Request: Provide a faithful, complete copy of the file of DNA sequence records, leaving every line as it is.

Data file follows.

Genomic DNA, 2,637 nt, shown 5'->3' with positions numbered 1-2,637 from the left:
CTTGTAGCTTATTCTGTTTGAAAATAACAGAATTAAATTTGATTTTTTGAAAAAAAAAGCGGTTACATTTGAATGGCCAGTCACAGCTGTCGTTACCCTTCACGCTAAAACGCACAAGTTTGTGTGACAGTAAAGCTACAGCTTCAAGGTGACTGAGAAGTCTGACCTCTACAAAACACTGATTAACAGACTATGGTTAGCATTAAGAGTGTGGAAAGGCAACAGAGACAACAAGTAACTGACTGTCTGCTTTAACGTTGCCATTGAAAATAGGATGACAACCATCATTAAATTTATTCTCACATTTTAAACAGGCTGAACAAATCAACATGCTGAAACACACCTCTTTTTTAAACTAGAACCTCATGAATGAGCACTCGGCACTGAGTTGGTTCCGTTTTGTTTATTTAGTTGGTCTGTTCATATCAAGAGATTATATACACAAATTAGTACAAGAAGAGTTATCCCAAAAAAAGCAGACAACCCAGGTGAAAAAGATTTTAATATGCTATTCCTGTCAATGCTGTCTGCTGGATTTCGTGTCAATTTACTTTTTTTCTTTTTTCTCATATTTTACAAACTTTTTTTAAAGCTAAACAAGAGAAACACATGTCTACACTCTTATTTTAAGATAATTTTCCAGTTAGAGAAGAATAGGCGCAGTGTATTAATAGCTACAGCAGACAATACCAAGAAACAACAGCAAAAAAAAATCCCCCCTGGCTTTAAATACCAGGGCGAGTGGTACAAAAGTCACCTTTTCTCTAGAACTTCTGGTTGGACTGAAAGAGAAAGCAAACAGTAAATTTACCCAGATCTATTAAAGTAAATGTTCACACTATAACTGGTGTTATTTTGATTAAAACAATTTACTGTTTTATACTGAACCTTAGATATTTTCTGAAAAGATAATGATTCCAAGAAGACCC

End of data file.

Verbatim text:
Genomic DNA, 2,637 nt, shown 5'->3' with positions numbered 1-2,637 from the left:
CTTGTAGCTTATTCTGTTTGAAAATAACAGAATTAAATTTGATTTTTTGAAAAAAAAAGCGGTTACATTTGAATGGCCAGTCACAGCTGTCGTTACCCTTCACGCTAAAACGCACAAGTTTGTGTGACAGTAAAGCTACAGCTTCAAGGTGACTGAGAAGTCTGACCTCTACAAAACACTGATTAACAGACTATGGTTAGCATTAAGAGTGTGGAAAGGCAACAGAGACAACAAGTAACTGACTGTCTGCTTTAACGTTGCCATTGAAAATAGGATGACAACCATCATTAAATTTATTCTCACATTTTAAACAGGCTGAACAAATCAACATGCTGAAACACACCTCTTTTTTAAACTAGAACCTCATGAATGAGCACTCGGCACTGAGTTGGTTCCGTTTTGTTTATTTAGTTGGTCTGTTCATATCAAGAGATTATATACACAAATTAGTACAAGAAGAGTTATCCCAAAAAAAGCAGACAACCCAGGTGAAAAAGATTTTAATATGCTATTCCTGTCAATGCTGTCTGCTGGATTTCGTGTCAATTTACTTTTTTTCTTTTTTCTCATATTTTACAAACTTTTTTTAAAGCTAAACAAGAGAAACACATGTCTACACTCTTATTTTAAGATAATTTTCCAGTTAGAGAAGAATAGGCGCAGTGTATTAATAGCTACAGCAGACAATACCAAGAAACAACAGCAAAAAAAAATCCCCCCTGGCTTTAAATACCAGGGCGAGTGGTACAAAAGTCACCTTTTCTCTAGAACTTCTGGTTGGACTGAAAGAGAAAGCAAACAGTAAATTTACCCAGATCTATTAAAGTAAATGTTCACACTATAACTGGTGTTATTTTGATTAAAACAATTTACTGTTTTATACTGAACCTTAGATATTTTCTGAAAAGATAATGATTCCAAGAAGACCC